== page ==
As far as niches go, the Chromebook Pixel has always occupied a pretty narrow one.
Like other Chromebooks, the Pixel demands that you run nothing but Google’s Chrome browser, abstaining from traditional programs like Office and Photoshop, and instead using web-based equivalents.
But unlike other Chromebooks, most of whose prices hover around $250, the Pixel is priced like a MacBook, with a fit and finish to match. It’s for people so obsessed with the web that they’ll shell out big bucks to access the best possible version of it–at the expense of everything else. You can safely assume that Google hasn’t sold vast quantities of Pixels since the laptop first debuted in 2013.
Nonetheless, Google is now back with a second-generation Chromebook Pixel, and it’s aimed at making the browser even more efficient. Like Apple’s new MacBook, it has a new kind of reversible USB port, called Type-C, that can recharge the battery, drive an external display, and connect with USB peripherals such as hard drives and mouses. It also has a much longer battery life of 12 hours (compared to five on the original Pixel) and a wider color gamut on its crisp 2560-by-1700-resolution display. It’s loaded with satisfying touches as well, such as the light bar on the rear panel that shows battery level when you double-tap on it, and the keyboard that lights up as your palms hover over the trackpad.
The new Chromebook Pixel is one of the finest laptops you can buy, though the unfamiliar Chrome operating system ensures that many people won’t, even at a lower starting price of $999, down from $1,299. (That’s for a Core i5 model with 8 GB of RAM and 32 GB of storage; Google will also sell a Core i7 “LS” version with double the RAM and storage.) Still, Google seems perfectly fine with the fact that the Pixel won’t be a blockbuster, noting that the new model is for developers and enthusiasts who just wanted a hardware refresh. Long live the niche.
It’s hard to overstate how important USB Type-C is for the future of laptops (and, for that matter, many other devices). Instead of having separate connections for a charger, display output, and peripherals, USB Type-C combines them all into a single, universal port. The cable itself can also be flipped in either orientation, eliminating the variant of Murphy’s Law that states you’ll never insert the USB plug the right way on your first try.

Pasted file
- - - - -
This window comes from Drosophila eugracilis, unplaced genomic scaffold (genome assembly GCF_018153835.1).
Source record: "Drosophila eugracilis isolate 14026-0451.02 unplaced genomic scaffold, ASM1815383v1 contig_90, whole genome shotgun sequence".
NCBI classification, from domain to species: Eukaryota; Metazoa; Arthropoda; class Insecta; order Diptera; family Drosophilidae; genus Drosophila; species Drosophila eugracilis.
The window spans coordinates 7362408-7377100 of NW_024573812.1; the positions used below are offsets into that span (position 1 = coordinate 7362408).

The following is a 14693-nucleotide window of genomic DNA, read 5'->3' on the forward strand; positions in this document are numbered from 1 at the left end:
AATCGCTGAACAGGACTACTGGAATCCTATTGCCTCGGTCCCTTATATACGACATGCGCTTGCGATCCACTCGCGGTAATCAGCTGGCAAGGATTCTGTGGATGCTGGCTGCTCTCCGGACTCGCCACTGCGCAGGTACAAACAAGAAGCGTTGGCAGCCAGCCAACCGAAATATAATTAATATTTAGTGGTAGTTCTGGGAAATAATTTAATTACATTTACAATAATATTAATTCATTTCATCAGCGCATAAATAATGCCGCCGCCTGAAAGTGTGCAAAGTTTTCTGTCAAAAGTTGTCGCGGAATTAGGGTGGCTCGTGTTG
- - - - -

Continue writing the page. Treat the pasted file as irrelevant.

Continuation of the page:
Type-C already enjoyed some time in the sun earlier this week, when Apple announced its ultra-thin MacBook with a single USB-C connector on one side. It’s a polarizing move, saddling first-gen users with the need for adapters and hubs, but at the same time pushing peripheral makers to speed adoption of the new standard.
The Pixel probably won’t wield that level of influence either way, so Google has taken the less extreme approach of including some legacy connections. The new laptop still has two USB 3.0 ports on its left side, and a full-sized SD card slot on the right. (For external monitors, you’ll have to buy an HDMI or DisplayPort adapter for $40 each.)
Still, Google wants people to fall in love with Type-C, and claims to have played a big role in defining the standard. On the Pixel, there are two Type-C connectors–one on each side–so you can plug in a power cord from either direction, or drive an external display while keeping the laptop fully charged.
Part of the reason critics scoffed at the original Pixel was that it seemed expensive for a device that was basically just a web browser.
But a lot of what’s pleasurable about the Pixel doesn’t show up on a spec sheet, and that hasn’t changed in the second generation. The aluminum chassis, which is nearly identical to the original Pixel, has no visible gaps or vents and doesn’t flex under pressure. The display is covered with edge-to-edge glass, and unless you press your nose up to it, you won’t be able to discern individual pixels. And while the 3:2 aspect ratio is taller than most laptops, the fact that it packs in more content vertically feels just right for the web.